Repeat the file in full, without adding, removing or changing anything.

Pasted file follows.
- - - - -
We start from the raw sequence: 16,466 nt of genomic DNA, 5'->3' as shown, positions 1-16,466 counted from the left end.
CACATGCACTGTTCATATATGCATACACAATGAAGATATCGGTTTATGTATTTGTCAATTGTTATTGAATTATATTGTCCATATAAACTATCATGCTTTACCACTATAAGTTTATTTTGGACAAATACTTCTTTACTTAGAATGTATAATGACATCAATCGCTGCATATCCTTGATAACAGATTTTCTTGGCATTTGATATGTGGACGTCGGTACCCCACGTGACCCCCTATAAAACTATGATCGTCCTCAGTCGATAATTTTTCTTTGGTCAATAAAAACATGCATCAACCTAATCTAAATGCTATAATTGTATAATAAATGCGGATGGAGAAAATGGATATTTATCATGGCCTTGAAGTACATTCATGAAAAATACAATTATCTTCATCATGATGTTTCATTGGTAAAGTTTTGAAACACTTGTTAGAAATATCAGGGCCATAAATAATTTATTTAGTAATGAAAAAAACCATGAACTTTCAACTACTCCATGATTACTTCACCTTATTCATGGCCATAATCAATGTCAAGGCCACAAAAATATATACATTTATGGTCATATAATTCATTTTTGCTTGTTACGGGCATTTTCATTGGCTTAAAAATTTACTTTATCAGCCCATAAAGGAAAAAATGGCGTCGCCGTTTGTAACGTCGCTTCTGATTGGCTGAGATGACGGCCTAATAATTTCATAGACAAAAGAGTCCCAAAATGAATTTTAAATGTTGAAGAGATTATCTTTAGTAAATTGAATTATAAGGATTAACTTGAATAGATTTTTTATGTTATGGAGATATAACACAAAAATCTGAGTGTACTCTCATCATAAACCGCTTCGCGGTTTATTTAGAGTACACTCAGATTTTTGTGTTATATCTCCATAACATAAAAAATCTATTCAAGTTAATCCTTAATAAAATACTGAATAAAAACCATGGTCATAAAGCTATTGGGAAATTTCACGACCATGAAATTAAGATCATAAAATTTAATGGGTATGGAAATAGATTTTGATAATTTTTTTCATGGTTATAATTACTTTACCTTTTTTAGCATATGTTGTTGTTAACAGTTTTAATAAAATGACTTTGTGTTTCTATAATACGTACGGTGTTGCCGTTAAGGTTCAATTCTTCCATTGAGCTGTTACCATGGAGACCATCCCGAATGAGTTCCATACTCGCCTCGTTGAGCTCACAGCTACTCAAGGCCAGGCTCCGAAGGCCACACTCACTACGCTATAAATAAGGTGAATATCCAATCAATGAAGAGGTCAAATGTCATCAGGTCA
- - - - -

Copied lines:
We start from the raw sequence: 16,466 nt of genomic DNA, 5'->3' as shown, positions 1-16,466 counted from the left end.
CACATGCACTGTTCATATATGCATACACAATGAAGATATCGGTTTATGTATTTGTCAATTGTTATTGAATTATATTGTCCATATAAACTATCATGCTTTACCACTATAAGTTTATTTTGGACAAATACTTCTTTACTTAGAATGTATAATGACATCAATCGCTGCATATCCTTGATAACAGATTTTCTTGGCATTTGATATGTGGACGTCGGTACCCCACGTGACCCCCTATAAAACTATGATCGTCCTCAGTCGATAATTTTTCTTTGGTCAATAAAAACATGCATCAACCTAATCTAAATGCTATAATTGTATAATAAATGCGGATGGAGAAAATGGATATTTATCATGGCCTTGAAGTACATTCATGAAAAATACAATTATCTTCATCATGATGTTTCATTGGTAAAGTTTTGAAACACTTGTTAGAAATATCAGGGCCATAAATAATTTATTTAGTAATGAAAAAAACCATGAACTTTCAACTACTCCATGATTACTTCACCTTATTCATGGCCATAATCAATGTCAAGGCCACAAAAATATATACATTTATGGTCATATAATTCATTTTTGCTTGTTACGGGCATTTTCATTGGCTTAAAAATTTACTTTATCAGCCCATAAAGGAAAAAATGGCGTCGCCGTTTGTAACGTCGCTTCTGATTGGCTGAGATGACGGCCTAATAATTTCATAGACAAAAGAGTCCCAAAATGAATTTTAAATGTTGAAGAGATTATCTTTAGTAAATTGAATTATAAGGATTAACTTGAATAGATTTTTTATGTTATGGAGATATAACACAAAAATCTGAGTGTACTCTCATCATAAACCGCTTCGCGGTTTATTTAGAGTACACTCAGATTTTTGTGTTATATCTCCATAACATAAAAAATCTATTCAAGTTAATCCTTAATAAAATACTGAATAAAAACCATGGTCATAAAGCTATTGGGAAATTTCACGACCATGAAATTAAGATCATAAAATTTAATGGGTATGGAAATAGATTTTGATAATTTTTTTCATGGTTATAATTACTTTACCTTTTTTAGCATATGTTGTTGTTAACAGTTTTAATAAAATGACTTTGTGTTTCTATAATACGTACGGTGTTGCCGTTAAGGTTCAATTCTTCCATTGAGCTGTTACCATGGAGACCATCCCGAATGAGTTCCATACTCGCCTCGTTGAGCTCACAGCTACTCAAGGCCAGGCTCCGAAGGCCACACTCACTACGCTATAAATAAGGTGAATATCCAATCAATGAAGAGGTCAAATGTCATCAGGTCA